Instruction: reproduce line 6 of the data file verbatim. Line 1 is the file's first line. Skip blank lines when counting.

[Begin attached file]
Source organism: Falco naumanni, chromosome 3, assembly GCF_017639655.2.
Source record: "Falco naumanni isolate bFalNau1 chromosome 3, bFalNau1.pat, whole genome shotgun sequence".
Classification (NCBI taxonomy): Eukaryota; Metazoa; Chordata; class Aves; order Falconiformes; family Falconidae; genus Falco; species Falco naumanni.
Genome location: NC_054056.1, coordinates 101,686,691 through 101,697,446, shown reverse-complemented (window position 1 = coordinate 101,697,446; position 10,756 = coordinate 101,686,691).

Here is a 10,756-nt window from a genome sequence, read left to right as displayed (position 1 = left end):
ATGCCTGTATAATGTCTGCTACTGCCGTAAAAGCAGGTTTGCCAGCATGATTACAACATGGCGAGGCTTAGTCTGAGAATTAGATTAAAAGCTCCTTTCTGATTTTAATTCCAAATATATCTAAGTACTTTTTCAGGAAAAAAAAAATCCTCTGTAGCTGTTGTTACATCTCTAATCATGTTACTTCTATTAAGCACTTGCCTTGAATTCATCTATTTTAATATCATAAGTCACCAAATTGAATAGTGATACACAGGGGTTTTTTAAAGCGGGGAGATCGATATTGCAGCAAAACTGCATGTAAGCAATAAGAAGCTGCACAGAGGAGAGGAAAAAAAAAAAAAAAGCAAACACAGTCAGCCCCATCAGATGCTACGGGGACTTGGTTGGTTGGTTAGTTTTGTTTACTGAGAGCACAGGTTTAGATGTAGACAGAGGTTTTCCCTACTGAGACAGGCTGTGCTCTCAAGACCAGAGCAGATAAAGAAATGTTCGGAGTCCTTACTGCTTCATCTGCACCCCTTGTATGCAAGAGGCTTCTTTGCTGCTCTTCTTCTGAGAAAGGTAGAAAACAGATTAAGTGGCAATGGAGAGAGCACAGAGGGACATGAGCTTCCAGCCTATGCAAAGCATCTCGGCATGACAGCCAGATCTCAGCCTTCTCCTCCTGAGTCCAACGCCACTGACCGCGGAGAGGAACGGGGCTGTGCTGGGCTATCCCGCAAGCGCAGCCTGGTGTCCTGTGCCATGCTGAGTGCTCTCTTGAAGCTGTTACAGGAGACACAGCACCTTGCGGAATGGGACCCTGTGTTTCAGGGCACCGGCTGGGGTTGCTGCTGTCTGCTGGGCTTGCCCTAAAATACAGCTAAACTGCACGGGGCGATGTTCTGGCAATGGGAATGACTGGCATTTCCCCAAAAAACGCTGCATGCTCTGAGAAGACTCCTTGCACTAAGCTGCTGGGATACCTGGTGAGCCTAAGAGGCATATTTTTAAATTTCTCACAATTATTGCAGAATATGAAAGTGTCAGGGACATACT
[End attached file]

ATGCCTGTATAATGTCTGCTACTGCCGTAAAAGCAGGTTTGCCAGCATGATTACAACATGGCGAGGCTTAGTCTGAGAATTAGATTAAAAGCTCCTTTCTGATTTTAATTCCAAATATATCTAAGTACTTTTTCAGGAAAAAAAAAATCCTCTGTAGCTGTTGTTACATCTCTAATCATGTTACTTCTATTAAGCACTTGCCTTGAATTCATCTATTTTAATATCATAAGTCACCAAATTGAATAGTGATACACAGGGGTTTTTTAAAGCGGGGAGATCGATATTGCAGCAAAACTGCATGTAAGCAATAAGAAGCTGCACAGAGGAGAGGAAAAAAAAAAAAAAAGCAAACACAGTCAGCCCCATCAGATGCTACGGGGACTTGGTTGGTTGGTTAGTTTTGTTTACTGAGAGCACAGGTTTAGATGTAGACAGAGGTTTTCCCTACTGAGACAGGCTGTGCTCTCAAGACCAGAGCAGATAAAGAAATGTTCGGAGTCCTTACTGCTTCATCTGCACCCCTTGTATGCAAGAGGCTTCTTTGCTGCTCTTCTTCTGAGAAAGGTAGAAAACAGATTAAGTGGCAATGGAGAGAGCACAGAGGGACATGAGCTTCCAGCCTATGCAAAGCATCTCGGCATGACAGCCAGATCTCAGCCTTCTCCTCCTGAGTCCAACGCCACTGACCGCGGAGAGGAACGGGGCTGTGCTGGGCTATCCCGCAAGCGCAGCCTGGTGTCCTGTGCCATGCTGAGTGCTCTCTTGAAGCTGTTACAGGAGACACAGCACCTTGCGGAATGGGACCCTGTGTTTCAGGGCACCGGCTGGGGTTGCTGCTGTCTGCTGGGCTTGCCCTAAAATACAGCTAAACTGCACGGGGCGATGTTCTGGCAATGGGAATGACTGGCATTTCCCCAAAAAACGCTGCATGCTCTGAGAAGACTCCTTGCACTAAGCTGCTGGGATACCTGGTGAGCCTAAGAGGCATATTTTTAAATTTCTCACAATTATTGCAGAATATGAAAGTGTCAGGGACATACT